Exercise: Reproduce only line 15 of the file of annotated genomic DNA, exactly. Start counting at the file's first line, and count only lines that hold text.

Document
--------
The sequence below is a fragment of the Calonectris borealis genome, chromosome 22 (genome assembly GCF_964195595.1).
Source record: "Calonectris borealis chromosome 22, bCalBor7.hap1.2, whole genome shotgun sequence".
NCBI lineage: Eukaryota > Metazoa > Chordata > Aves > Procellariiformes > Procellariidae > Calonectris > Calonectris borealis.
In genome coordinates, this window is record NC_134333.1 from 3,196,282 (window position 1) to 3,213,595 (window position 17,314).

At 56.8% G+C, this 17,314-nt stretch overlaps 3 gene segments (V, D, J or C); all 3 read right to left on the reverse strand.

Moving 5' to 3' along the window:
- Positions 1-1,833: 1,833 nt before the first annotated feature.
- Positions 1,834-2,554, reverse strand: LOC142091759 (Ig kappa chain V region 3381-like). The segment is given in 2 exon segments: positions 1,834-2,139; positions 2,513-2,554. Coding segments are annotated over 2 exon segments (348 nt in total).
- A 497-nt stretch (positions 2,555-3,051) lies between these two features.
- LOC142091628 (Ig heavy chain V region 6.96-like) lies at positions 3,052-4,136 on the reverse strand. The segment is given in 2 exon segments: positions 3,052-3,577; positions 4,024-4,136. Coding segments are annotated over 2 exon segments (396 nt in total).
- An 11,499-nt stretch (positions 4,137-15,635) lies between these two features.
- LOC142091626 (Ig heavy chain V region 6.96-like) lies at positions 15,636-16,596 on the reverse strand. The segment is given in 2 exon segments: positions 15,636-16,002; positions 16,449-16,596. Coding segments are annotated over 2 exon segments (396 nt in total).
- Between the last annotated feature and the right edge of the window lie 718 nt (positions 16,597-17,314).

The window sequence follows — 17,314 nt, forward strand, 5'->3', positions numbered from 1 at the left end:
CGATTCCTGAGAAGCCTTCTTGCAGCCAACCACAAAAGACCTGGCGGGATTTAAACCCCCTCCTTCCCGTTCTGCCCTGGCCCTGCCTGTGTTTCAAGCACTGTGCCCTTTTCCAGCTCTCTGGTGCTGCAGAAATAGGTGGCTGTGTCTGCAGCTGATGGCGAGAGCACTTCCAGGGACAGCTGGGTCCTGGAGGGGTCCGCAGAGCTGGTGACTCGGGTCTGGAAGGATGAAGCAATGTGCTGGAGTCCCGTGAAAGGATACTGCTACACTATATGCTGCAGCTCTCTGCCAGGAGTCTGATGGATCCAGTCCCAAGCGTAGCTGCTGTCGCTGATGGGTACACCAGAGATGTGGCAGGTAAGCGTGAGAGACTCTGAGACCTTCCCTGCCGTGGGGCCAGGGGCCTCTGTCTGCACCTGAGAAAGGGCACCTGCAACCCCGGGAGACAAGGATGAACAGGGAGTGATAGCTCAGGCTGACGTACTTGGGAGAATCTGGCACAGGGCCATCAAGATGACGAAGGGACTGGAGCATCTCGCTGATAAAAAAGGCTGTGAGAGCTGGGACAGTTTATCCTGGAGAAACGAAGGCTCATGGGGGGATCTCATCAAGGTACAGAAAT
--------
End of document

CGATTCCTGAGAAGCCTTCTTGCAGCCAACCACAAAAGACCTGGCGGGATTTAAACCCCCTCCTTCCCGTTCTGCCCTGGCCCTGCCTGTGTTTCAAGCACTGTGCCCTTTTCCAGCTCTCTGGTGCTGCAGAAATAGGTGGCTGTGTCTGCAGCTGATGGCGAGAGCACTTCCAGGGACAGCTGGGTCCTGGAGGGGTCCGCAGAGCTGGTGACTCGGGTCTGGAAGGATGAAGCAATGTGCTGGAGTCCCGTGAAAGGATACTGCTACACTATATGCTGCAGCTCTCTGCCAGGAGTCTGATGGATCCAGTCCCAAGCGTAGCTGCTGTCGCTGATGGGTACACCAGAGATGTGGCAGGTAAGCGTGAGAGACTCTGAGACCTTCCCTGCCGTGGGGCCAGGGGCCTCTGTCTGCACCTGAGAAAGGGCACCTGCAACCCCGGGAGACAAGGATGAACAGGGAGTGATAGCTCAGGCTGACGTACTTGGGAGAATCTGGCACAGGGCCATCAAGATGACGAAGGGACTGGAGCATCTCGCTGATAAAAAAGGCTGTGAGAGCTGGGACAGTTTATCCTGGAGAAACGAAGGCTCATGGGGGGATCTCATCAAGGTACAGAAAT